Disproving the notion that all racial disparities derive from racism – the central thesis of critical theory – has been perhaps Sowell’s most explosive, and most valuable, undertaking. Sowell’s intellectual might allows him to topple an endless series of shibboleths with one piece of data. “Japanese Americans have a median age of 50. Hispanic Americans have a median age of 26,” he said recently. “There’s no way they could be equally divided on activities that either require the strength and energy of youth such as playing major league baseball, or things that require long years of experience and education such as being a surgeon or a CEO.” Economic discrepancies come from one of the age-old explanations of income inequality: age.
Through it all, Sowell reveals, his greatest joy comes from being able to get “the hard data and find out what’s really happening.” Our greatest joy comes from the clear and entertaining way he shares them with us – and the heartburn he causes pure ideologues.
Sowell “can be a contrarian,” says his fellow Hoover Institution intellectual Victor Davis Hanson. He “gravitates” toward “areas that are unpopular, or they’re plagued by false knowledge or misconceptions.” When Sowell’s insights puncture popular opinion, “the results tend to bother people,” Hanson says, yet Sowell remains “dispassionate.”
“As an African-American intellectual, he’s supposed to fit a preconceived, academic, ideological position – and it’s not that he doesn’t. He’s just not interested in it,” Hanson says. “He doesn’t make friends or enemies based on tribal considerations or popular consensus.”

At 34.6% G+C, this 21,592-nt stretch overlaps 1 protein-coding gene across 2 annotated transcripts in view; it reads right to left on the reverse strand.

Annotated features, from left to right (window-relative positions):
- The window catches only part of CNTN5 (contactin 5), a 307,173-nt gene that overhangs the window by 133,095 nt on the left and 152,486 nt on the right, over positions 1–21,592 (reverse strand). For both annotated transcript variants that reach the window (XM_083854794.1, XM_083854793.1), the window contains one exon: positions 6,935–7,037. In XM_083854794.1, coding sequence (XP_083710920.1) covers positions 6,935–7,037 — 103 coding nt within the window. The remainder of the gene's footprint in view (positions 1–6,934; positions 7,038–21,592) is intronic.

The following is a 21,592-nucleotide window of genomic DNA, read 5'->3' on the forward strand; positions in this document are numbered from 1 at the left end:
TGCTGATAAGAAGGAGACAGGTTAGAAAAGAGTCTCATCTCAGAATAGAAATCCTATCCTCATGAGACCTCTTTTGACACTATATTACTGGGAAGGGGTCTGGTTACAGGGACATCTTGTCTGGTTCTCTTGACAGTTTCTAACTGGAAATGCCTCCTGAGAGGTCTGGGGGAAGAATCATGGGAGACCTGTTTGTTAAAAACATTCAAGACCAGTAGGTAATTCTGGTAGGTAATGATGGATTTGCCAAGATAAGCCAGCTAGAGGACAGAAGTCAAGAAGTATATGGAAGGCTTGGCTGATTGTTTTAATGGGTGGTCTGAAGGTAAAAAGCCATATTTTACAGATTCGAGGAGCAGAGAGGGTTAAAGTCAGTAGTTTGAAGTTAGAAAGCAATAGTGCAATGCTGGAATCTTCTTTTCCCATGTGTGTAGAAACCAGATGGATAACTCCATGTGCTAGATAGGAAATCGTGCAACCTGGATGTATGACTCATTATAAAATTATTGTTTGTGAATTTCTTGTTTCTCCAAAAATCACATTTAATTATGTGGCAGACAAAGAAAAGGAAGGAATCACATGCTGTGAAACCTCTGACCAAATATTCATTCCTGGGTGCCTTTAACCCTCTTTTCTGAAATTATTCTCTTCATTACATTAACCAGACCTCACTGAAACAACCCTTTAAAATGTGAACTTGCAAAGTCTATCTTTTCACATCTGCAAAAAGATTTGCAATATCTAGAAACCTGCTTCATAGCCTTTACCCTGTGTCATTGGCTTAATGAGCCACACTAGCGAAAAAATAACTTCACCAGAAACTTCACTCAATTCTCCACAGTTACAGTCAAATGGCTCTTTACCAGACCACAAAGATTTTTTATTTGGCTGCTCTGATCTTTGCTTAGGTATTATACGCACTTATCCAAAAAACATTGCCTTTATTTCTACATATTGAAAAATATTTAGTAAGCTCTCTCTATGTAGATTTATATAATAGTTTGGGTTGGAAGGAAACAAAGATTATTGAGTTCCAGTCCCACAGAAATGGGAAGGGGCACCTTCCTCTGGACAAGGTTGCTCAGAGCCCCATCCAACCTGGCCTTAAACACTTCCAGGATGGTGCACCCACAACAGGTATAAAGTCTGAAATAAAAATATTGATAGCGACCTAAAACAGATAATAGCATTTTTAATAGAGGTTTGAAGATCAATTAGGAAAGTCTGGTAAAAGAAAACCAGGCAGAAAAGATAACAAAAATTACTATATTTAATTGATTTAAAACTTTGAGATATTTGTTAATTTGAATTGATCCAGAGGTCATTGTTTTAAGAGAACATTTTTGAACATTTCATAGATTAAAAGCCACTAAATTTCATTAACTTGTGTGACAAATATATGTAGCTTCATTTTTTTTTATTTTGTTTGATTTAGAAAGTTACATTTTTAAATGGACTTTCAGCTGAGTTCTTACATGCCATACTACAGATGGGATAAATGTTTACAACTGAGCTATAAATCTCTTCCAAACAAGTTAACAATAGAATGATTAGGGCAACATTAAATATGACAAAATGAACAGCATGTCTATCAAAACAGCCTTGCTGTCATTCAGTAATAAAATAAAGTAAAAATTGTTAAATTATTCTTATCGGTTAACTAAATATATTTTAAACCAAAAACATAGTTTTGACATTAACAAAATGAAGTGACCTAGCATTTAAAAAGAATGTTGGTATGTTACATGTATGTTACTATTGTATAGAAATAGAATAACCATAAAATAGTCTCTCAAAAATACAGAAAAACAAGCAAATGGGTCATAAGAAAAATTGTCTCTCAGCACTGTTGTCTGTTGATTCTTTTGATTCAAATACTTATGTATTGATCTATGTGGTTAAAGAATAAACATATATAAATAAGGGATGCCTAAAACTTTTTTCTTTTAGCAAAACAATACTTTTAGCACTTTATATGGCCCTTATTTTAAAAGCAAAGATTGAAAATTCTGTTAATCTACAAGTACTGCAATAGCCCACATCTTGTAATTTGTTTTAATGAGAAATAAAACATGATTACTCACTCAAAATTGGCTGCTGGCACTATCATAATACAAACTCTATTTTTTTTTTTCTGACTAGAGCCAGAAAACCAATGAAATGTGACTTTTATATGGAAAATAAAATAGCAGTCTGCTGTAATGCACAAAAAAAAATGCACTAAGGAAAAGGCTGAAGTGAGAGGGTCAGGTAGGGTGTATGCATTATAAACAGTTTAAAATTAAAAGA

This documentary is another in the welcome trend of productions celebrating the contributions of conservative black intellectuals. This category includes Created Equal: Clarence Thomas in His Own Words, Walter Williams: Suffer No Fools, and the broader scope of Larry Elder’s Uncle Tom. Riley’s documentary lacks one element that makes other projects so endearing: autobiographical accounts told in the voice of the subject himself. In lieu of Sowell or his family, Riley features numerous Willims, Harvard’s Steven Pinker, and vignettes – all featuring musicians – that are reminiscent of the original PBS miniseries Free to Choose (in which Sowell participated). Still, a Sowell-less documentary is less effective than a Sowell-ful one.
That uncontrollable issue notwithstanding, Riley has rendered a valuable service by exposing a new generation to the thought of a man he so clearly respects – one whose empirical approach to contentious issues is too-little replicated. As Anthony Bradley noted last month after the death of Walter Williams:
Thomas Sowell is 90 years old. Glenn Loury is in his early seventies. Where is the next generation of black classical liberal and conservative economists, who use data to challenge prevailing narratives while arguing for greater political and economic liberty?
Perhaps the next generation will come from watching these documentaries and reading the wisdom of Sowell, Williams, et. al. Whether they can spark a much-needed intellectual renaissance remains open to debate. “What no one can doubt,” Riley says of Sowell, “is the courage of this maverick intellectual.”
You can watch the full documentary below: